27. Brooklyn Nets

A nice mix of veterans (DeMarre Caroll, Jeremy Lin, Allen Crabbe) andyounger players headed by D’Angelo Russell, combined with a fiery coach in Kenny Atkinson, may allow the Nets to exceed expectations. However, a lack of overall athleticism and top-tier talent will continue to doom this team on the defensive end, and there’s not enough pace and hustle can do to compensate for that. Now that the Celtics’ robbery of a trade has finally run its course, Brooklyn can actually make a draft pick in the lottery next year to try to get back on track.

26. Memphis Grizzlies

Their two most talented, experienced perimeter players, Mike Conley Jr. and Chandler Parsons, can’t stay healthy, and All-Star big man Marc Gasol turns 34 in January, coming off a season where he shot 42 percent. Ouch. Tyreke Evans is gonzo, if his reported meetings with the Lakers, Thunder and, yup, the Warriors are any indication. At least No. 4 overall pick Jaren Jackson Jr. nailed eight three-pointers in his Summer League debut, showing he may be able to provide the scoring prowess Memphis desperately needs going forward. What’s great too is Jackson is 6’11”, so he could be an absolute matchup nightmare and a stark contrast to the gritty, slow former frontcourts the Grizzlies have had, headed by Gasol and Zach Randolph.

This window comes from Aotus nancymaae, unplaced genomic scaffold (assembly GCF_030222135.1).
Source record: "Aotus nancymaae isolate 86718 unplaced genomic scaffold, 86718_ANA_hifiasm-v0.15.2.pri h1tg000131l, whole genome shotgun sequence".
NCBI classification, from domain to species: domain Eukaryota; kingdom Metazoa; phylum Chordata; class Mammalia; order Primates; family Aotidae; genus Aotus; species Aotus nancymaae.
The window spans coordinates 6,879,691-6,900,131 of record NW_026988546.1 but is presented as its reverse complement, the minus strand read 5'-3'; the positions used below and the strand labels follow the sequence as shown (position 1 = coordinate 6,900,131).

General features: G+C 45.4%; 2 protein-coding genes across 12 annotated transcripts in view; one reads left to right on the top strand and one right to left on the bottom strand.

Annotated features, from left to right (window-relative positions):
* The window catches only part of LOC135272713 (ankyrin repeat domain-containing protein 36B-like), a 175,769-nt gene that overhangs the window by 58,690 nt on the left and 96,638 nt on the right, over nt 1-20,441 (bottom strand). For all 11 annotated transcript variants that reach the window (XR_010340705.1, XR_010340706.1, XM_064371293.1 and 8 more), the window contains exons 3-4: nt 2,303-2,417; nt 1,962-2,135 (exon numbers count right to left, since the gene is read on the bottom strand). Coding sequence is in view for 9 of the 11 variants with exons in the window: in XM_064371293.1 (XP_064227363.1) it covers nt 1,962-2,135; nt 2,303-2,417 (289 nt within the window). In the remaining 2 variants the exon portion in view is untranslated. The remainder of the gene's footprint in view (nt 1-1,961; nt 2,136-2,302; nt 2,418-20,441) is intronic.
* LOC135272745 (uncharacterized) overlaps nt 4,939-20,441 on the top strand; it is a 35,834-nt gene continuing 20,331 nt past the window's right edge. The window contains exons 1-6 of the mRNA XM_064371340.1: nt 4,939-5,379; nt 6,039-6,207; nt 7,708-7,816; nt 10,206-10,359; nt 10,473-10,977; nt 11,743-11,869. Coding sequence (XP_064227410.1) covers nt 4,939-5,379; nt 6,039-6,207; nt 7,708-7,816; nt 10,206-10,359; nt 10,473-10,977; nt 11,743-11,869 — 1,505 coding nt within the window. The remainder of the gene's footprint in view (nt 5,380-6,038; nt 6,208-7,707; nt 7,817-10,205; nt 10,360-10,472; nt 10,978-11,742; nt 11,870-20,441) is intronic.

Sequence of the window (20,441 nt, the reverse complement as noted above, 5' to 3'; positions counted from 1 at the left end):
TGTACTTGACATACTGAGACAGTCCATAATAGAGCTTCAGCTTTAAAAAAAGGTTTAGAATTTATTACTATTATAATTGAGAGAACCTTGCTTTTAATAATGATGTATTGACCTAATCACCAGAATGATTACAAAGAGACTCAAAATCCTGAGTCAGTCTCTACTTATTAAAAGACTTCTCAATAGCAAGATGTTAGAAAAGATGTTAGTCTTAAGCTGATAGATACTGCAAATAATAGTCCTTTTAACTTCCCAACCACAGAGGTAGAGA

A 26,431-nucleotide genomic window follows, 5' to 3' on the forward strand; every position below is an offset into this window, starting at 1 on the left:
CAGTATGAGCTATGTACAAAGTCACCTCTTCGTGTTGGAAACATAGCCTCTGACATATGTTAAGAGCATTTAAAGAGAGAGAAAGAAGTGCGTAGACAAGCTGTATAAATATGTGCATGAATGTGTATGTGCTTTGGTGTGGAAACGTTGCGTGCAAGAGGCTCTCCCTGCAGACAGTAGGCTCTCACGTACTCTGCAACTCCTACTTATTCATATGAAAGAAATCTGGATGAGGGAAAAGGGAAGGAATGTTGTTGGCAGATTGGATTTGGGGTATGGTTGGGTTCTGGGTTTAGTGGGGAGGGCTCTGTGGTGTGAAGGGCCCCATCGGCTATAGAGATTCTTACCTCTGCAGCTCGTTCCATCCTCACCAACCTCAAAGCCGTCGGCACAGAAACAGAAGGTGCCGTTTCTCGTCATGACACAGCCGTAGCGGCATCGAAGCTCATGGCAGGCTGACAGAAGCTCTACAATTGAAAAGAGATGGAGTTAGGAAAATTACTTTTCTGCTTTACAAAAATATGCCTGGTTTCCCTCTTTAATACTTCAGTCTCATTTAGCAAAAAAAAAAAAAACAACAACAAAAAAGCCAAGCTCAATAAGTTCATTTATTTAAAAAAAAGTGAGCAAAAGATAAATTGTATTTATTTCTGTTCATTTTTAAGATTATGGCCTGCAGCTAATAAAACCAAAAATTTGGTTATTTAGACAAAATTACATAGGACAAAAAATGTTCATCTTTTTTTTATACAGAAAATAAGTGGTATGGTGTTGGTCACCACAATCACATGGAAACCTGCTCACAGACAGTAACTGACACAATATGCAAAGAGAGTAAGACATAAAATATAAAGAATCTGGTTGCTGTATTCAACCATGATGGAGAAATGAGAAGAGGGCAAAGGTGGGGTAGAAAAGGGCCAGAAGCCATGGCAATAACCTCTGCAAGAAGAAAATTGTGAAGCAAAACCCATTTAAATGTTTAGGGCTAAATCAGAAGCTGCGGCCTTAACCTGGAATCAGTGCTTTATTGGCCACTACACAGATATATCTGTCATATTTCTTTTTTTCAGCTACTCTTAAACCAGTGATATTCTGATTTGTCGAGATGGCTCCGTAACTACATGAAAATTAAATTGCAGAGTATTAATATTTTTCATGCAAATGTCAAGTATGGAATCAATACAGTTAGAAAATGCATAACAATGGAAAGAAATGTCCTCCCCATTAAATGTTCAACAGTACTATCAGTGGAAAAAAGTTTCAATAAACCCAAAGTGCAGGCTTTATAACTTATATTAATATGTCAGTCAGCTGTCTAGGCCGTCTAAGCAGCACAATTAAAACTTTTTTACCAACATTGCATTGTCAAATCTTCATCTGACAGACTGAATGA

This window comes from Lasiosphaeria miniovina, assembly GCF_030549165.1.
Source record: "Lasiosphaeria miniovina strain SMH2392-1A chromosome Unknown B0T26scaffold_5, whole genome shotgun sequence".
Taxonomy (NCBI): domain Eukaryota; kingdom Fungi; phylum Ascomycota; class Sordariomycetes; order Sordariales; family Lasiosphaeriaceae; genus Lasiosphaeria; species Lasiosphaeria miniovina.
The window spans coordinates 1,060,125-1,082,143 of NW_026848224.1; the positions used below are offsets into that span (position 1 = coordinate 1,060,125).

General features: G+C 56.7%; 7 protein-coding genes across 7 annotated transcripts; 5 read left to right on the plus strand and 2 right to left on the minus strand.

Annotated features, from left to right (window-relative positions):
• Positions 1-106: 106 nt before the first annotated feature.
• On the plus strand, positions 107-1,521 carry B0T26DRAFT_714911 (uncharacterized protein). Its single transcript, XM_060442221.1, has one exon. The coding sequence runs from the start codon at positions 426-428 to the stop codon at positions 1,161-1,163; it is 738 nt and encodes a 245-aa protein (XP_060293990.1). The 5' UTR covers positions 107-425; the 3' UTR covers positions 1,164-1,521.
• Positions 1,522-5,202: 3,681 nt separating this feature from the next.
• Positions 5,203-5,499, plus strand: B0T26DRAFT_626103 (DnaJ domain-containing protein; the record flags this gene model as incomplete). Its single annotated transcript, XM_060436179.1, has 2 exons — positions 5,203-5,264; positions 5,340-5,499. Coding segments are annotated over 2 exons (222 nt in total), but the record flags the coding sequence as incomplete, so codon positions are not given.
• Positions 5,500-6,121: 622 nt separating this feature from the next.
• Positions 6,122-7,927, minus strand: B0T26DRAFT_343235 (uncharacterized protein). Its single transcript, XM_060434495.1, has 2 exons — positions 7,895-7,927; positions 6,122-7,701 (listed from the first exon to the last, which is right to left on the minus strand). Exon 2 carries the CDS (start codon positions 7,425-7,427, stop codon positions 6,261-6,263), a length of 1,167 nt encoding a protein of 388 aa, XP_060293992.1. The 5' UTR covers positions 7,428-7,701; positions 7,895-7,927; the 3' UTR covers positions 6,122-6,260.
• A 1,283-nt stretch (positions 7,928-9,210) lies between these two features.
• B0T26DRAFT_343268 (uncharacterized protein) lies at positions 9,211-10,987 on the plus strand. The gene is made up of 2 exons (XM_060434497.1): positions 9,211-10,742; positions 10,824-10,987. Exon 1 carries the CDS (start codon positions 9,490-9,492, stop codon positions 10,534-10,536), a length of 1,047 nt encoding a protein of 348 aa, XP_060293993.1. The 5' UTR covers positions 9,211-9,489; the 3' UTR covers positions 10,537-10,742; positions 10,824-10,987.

25. Sacramento Kings